As can happen to our bodies, our planet has a fever. You can feel it in the air. You can measure it in the ocean’s water which then swirls up into the vortex of growing hurricanes.

            As can happen to our bodies, our planet has a chemical imbalance. You can measure it as Carbon Dioxide levels. You can measure the smoke contaminating our atmosphere. It’s like a worsening case of emphysema.

            As can happen to our bodies, our planet is starving. It is becoming depleted of the minerals we mine and the chemicals we suck out thru our oil and gas wells. Seems counter-intuitive, but our supply of sand, composed mostly of the element Silicon which suns have created, is  becoming scarce. This high-demand commodity (second only to water) is used to make concrete for roads, buildings, cities. Desert sand won’t work – has to be beach or river sand, created by water, not wind. Additionally, crop yields are down about 5% since 1981 due to increasing heat.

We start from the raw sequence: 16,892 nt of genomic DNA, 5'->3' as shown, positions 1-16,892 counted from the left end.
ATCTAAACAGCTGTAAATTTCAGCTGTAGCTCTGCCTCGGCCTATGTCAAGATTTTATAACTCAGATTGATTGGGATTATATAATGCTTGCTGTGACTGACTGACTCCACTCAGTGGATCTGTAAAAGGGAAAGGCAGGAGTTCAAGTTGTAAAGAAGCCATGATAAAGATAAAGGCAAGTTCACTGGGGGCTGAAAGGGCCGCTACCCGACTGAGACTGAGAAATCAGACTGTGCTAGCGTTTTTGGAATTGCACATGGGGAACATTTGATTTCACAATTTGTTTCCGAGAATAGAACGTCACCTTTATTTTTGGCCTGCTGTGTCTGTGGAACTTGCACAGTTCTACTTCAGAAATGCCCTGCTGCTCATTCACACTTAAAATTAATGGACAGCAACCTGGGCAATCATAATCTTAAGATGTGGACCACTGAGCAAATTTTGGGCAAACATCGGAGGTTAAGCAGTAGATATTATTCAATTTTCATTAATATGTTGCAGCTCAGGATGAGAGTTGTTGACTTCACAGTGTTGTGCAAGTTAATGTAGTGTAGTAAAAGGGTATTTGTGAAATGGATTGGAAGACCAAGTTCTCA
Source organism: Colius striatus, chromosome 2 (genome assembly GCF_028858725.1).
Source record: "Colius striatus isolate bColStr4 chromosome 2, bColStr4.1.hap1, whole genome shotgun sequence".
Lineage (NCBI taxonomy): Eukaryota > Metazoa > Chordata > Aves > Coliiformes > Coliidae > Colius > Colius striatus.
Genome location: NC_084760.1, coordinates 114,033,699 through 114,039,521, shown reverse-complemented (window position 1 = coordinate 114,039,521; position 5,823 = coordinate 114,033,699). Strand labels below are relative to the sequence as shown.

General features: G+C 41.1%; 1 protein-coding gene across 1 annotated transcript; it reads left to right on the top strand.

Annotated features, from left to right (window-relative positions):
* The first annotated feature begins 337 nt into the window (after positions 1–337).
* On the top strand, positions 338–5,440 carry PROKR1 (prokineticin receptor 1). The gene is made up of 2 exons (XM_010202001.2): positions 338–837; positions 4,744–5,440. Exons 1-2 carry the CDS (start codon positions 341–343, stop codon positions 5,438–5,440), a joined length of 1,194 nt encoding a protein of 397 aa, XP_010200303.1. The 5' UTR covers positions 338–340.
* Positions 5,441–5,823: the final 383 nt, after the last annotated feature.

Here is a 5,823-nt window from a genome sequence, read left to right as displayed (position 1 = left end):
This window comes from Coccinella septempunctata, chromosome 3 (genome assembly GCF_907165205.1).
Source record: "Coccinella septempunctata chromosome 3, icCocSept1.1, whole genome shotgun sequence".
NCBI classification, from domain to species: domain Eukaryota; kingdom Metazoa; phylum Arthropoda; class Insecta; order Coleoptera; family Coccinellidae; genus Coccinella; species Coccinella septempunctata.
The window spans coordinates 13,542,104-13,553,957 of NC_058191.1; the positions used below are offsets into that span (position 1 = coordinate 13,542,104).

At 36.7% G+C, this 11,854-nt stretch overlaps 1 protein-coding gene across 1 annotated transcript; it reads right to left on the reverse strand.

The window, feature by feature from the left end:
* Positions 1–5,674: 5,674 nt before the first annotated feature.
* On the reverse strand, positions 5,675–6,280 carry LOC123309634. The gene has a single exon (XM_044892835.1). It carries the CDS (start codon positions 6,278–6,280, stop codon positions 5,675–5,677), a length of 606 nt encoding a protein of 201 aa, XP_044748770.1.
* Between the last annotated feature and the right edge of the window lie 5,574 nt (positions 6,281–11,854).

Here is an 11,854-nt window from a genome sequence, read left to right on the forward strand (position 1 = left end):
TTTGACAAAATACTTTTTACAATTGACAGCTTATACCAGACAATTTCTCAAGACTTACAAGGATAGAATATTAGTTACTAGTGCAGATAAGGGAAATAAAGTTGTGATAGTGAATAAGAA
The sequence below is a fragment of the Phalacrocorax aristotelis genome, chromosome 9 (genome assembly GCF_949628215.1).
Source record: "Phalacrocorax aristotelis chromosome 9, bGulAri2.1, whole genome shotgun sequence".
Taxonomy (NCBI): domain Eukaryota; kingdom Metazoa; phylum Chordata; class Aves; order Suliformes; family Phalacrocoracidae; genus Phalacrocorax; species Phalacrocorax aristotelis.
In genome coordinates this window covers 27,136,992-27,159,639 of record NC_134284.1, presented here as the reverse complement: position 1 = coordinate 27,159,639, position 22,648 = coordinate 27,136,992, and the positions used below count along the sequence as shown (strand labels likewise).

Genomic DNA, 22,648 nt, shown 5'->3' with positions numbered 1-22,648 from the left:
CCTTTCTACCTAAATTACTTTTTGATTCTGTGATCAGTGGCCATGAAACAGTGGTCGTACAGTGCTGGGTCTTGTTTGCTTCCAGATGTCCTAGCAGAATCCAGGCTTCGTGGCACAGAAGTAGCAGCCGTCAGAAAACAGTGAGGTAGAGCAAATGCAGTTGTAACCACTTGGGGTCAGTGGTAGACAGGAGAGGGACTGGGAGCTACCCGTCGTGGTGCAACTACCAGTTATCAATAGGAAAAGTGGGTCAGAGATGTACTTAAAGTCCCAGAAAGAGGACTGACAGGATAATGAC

As can happen to our bodies, our planet has a fluid imbalance. The engines that produce weather (air pressure systems, ocean currents, warming seas) are causing two opposing extremes: expanding deserts and more powerful, wetter cyclonic storms. California’s getting drier and the Sahara desert is enlarging. While hurricane frequency has not changed much in 150 years, their intensity is worsening. Can you imagine living thru a storm that dumps 60 inches of rain? That happened in the U.S. in 2017, breaking a record set in 1950. Meteorologists project a pattern of tropical storms bringing even more precipitation in coming years. And those massive storms are moving progressively poleward, away from the equator which has been their historic stomping grounds. Storm surges are greater, causing worse flooding, due to rising sea levels (2.6 inches higher since 2014).